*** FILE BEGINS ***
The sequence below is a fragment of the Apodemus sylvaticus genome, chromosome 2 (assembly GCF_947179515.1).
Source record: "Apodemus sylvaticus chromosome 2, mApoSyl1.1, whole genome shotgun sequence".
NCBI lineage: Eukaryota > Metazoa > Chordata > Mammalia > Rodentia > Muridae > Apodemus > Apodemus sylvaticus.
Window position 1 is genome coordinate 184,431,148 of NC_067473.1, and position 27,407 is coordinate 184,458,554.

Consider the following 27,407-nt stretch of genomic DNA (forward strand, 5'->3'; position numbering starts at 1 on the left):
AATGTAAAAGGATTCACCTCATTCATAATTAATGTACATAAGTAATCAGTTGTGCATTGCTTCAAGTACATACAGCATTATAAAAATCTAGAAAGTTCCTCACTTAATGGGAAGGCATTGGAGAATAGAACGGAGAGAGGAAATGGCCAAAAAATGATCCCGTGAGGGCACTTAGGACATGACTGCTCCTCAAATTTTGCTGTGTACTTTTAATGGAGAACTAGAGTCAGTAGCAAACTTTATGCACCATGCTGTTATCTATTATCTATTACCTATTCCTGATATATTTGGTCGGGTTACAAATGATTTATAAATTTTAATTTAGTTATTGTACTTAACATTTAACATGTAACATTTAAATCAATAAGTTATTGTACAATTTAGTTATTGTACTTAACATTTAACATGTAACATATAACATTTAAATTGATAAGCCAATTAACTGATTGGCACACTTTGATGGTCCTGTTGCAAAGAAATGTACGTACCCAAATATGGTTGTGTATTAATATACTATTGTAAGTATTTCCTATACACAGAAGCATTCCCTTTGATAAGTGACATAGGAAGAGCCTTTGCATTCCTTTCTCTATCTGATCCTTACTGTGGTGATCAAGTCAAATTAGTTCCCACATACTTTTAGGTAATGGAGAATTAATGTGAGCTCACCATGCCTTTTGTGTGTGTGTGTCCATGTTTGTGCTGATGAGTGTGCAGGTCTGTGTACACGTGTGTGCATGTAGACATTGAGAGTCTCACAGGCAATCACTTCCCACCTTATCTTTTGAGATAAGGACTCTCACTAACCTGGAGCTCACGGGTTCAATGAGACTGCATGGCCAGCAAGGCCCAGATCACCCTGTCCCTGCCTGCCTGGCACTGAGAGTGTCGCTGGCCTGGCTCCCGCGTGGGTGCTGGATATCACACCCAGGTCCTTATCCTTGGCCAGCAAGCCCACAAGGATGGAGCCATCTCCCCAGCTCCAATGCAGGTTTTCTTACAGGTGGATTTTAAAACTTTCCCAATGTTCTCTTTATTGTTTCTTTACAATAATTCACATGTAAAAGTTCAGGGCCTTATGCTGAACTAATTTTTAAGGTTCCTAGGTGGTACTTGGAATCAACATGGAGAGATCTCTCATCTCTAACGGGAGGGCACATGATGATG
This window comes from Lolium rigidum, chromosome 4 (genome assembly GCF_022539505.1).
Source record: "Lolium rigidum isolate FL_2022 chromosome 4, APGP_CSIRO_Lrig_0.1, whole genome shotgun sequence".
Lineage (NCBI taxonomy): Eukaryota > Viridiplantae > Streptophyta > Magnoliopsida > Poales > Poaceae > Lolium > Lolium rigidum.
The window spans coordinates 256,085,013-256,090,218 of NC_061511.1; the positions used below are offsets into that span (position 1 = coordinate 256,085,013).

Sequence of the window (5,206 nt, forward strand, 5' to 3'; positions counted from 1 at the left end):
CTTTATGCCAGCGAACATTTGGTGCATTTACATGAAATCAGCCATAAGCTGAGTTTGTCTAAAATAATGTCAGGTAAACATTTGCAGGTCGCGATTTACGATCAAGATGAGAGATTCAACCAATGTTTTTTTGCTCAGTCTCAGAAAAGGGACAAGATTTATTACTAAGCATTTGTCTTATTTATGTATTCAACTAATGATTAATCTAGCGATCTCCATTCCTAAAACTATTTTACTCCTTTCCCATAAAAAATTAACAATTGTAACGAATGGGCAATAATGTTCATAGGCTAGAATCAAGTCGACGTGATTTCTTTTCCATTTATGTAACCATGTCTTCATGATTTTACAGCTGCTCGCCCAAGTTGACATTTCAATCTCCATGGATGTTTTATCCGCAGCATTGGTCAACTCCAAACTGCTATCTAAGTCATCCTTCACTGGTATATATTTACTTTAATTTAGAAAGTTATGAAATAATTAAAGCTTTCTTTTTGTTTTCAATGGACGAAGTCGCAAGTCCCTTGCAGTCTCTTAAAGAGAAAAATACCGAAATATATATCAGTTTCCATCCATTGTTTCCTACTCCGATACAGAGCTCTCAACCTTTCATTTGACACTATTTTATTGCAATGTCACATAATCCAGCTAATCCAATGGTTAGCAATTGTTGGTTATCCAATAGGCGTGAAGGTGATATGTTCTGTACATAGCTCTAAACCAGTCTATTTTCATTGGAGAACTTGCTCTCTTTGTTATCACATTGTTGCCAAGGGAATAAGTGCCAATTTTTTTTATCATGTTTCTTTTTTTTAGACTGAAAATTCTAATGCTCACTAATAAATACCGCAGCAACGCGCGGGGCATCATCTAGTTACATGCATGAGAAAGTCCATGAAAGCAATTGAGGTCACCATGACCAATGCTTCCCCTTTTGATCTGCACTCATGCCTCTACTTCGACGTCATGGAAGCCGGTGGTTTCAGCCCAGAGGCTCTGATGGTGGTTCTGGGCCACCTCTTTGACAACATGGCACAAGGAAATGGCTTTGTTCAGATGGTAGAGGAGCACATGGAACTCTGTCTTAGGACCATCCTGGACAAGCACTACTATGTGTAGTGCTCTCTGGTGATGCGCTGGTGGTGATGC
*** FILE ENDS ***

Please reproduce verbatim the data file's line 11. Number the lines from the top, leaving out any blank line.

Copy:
Sequence of the window (5,206 nt, forward strand, 5' to 3'; positions counted from 1 at the left end):